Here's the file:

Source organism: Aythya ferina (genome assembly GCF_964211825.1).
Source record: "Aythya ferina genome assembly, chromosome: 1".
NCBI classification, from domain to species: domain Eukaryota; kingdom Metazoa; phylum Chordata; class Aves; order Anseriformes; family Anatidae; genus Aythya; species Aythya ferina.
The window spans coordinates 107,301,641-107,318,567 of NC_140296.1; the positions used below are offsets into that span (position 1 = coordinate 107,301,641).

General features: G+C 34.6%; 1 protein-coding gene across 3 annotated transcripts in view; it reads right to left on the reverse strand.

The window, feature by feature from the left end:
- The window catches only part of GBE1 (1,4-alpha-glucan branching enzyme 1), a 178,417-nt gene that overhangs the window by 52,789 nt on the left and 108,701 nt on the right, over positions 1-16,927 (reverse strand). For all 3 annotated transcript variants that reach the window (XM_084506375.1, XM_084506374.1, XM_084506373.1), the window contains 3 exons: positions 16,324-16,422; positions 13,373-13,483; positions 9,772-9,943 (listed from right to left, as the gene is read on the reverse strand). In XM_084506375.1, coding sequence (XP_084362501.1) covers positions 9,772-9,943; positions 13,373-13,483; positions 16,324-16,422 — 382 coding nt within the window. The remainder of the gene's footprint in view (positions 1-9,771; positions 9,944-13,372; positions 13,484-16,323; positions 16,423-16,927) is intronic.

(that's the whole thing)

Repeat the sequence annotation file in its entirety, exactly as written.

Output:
Source organism: Aythya ferina (genome assembly GCF_964211825.1).
Source record: "Aythya ferina genome assembly, chromosome: 1".
NCBI classification, from domain to species: domain Eukaryota; kingdom Metazoa; phylum Chordata; class Aves; order Anseriformes; family Anatidae; genus Aythya; species Aythya ferina.
The window spans coordinates 107,301,641-107,318,567 of NC_140296.1; the positions used below are offsets into that span (position 1 = coordinate 107,301,641).

General features: G+C 34.6%; 1 protein-coding gene across 3 annotated transcripts in view; it reads right to left on the reverse strand.

The window, feature by feature from the left end:
- The window catches only part of GBE1 (1,4-alpha-glucan branching enzyme 1), a 178,417-nt gene that overhangs the window by 52,789 nt on the left and 108,701 nt on the right, over positions 1-16,927 (reverse strand). For all 3 annotated transcript variants that reach the window (XM_084506375.1, XM_084506374.1, XM_084506373.1), the window contains 3 exons: positions 16,324-16,422; positions 13,373-13,483; positions 9,772-9,943 (listed from right to left, as the gene is read on the reverse strand). In XM_084506375.1, coding sequence (XP_084362501.1) covers positions 9,772-9,943; positions 13,373-13,483; positions 16,324-16,422 — 382 coding nt within the window. The remainder of the gene's footprint in view (positions 1-9,771; positions 9,944-13,372; positions 13,484-16,323; positions 16,423-16,927) is intronic.